The recent salmonellosis outbreak linked to ground turkey has spanned at least 31 states so far, reminding us all of the importance of maintaining excellent standards of food hygiene.

But it’s not just our food that’s at risk of infection. In recent years, increasing numbers of pet products have been recalled due to contamination or potential contamination.

In the past couple of years, pet food companies have issued almost three dozen pet food recalls due to salmonella concerns, as well as dog treats such as pigs ears, and treats made from salmon or beef. Just this week, Merrick Pet Care of Amarillo, TX, recalled 248 cases of Doggie Wishbone pet treats due to possible contamination with salmonella. Recently also, Nestlé Purina PetCare recalled some of its Purina One Vibrant Maturity dry cat food when it tested positive for salmonella.



Although the recent recalls were not associated with illness in people or pets, but rather were a consequence of salmonella detection due to random testing, experts warn that pet foods pose a definite risk of salmonellosis for animals and their owners. And indeed from 2006-2008, 79 people (32 of whom were children under 2 years old) were reported by the Centers for Disease Control and Prevention with salmonella infection associated with contact with dry cat and dog food. Although there were no fatalities, 11 of them were hospitalized.

“The problem of salmonella in pet foods and pet treats, even in pet supplements like vitamins, is something people should be aware of,” reports Dr. Casey Barton Behravesh, a veterinary epidemiologist at the Centers for Disease Control and Prevention.

The problem of contamination of food with salmonella occurs in the factory. In the case of dry food in particular, after processing, kibbles are sent to a room for coating with flavoring. This room provides a moist environment where bacteria can flourish, and salmonella organisms can seemingly persist on the food kibbles for many months.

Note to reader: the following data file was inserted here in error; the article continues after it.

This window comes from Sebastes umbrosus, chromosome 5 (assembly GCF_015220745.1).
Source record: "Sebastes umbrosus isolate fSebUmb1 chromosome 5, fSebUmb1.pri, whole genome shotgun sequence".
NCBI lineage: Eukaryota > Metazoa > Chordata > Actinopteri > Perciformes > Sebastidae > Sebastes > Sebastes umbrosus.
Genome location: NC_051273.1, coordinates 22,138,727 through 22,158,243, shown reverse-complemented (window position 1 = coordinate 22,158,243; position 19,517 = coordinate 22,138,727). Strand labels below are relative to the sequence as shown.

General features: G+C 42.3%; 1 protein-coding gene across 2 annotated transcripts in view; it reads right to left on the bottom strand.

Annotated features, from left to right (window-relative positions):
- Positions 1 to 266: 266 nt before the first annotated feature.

Symptoms of food poisoning in pets are similar to those in people, and can involve lethargy, anorexia, fever, vomiting and bloody diarrhea for three to five days duration. The most common scenario, however, is the subclinical carrier state, where no signs are seen, but these animals serve as a reservoir of the bacteria.



A recent report in the Journal of the American Veterinary Medical Association offered recommendations on how owners can reduce the risk of salmonella infection in their pets and family:

  • Wash hands thoroughly before handling food and treats
  • Discourage children, elderly people, and immunosuppressed patient from handling pet food or treats
  • Avoid feeding raw food to pets
  • Avoid buying pet food if it’s container or packaging is damaged
  • Don’t feed anything to your pet that is malodorous or discolored – return it to the store if possible
  • Store pet food products somewhere cool and dry, and according to manufacturer’s guidelines
  • Keep the portion of the food package with the product code and date – in case it needs to be returned due to recall or taint
  • Wash your pet’s bowls and food scoops thoroughly in a sink that you don’t routinely use
  • Avoid feeding your pet in the kitchen
  • If buying pig ears, purchase only in sealed packages, not from open bulk bins


And finally, don’t forget to wash your hands after cleaning your cat’s litter box – salmonella organisms can live even after passing through your pet!


Kukanich KS (2011): Update on Salmonella spp. contamination of pet food, treats, and nutritional products, and safe feeding recommendations. JAVMA Jun 1; 238(11):1430-1434.




  1. Great tips. I’m one of those awful people who feeds my dog what I eat, so it’s pretty safe. He also sleeps on my bed at night. He’s a Homo canine–doesn’t like the word dog unless it’s applied to one of those furry four-legged creatures he sees in the neighborhood on leashes (no leash or collar for my dog either. I wouldn’t put a collar on myself, but I do worry about the day he’ll escape).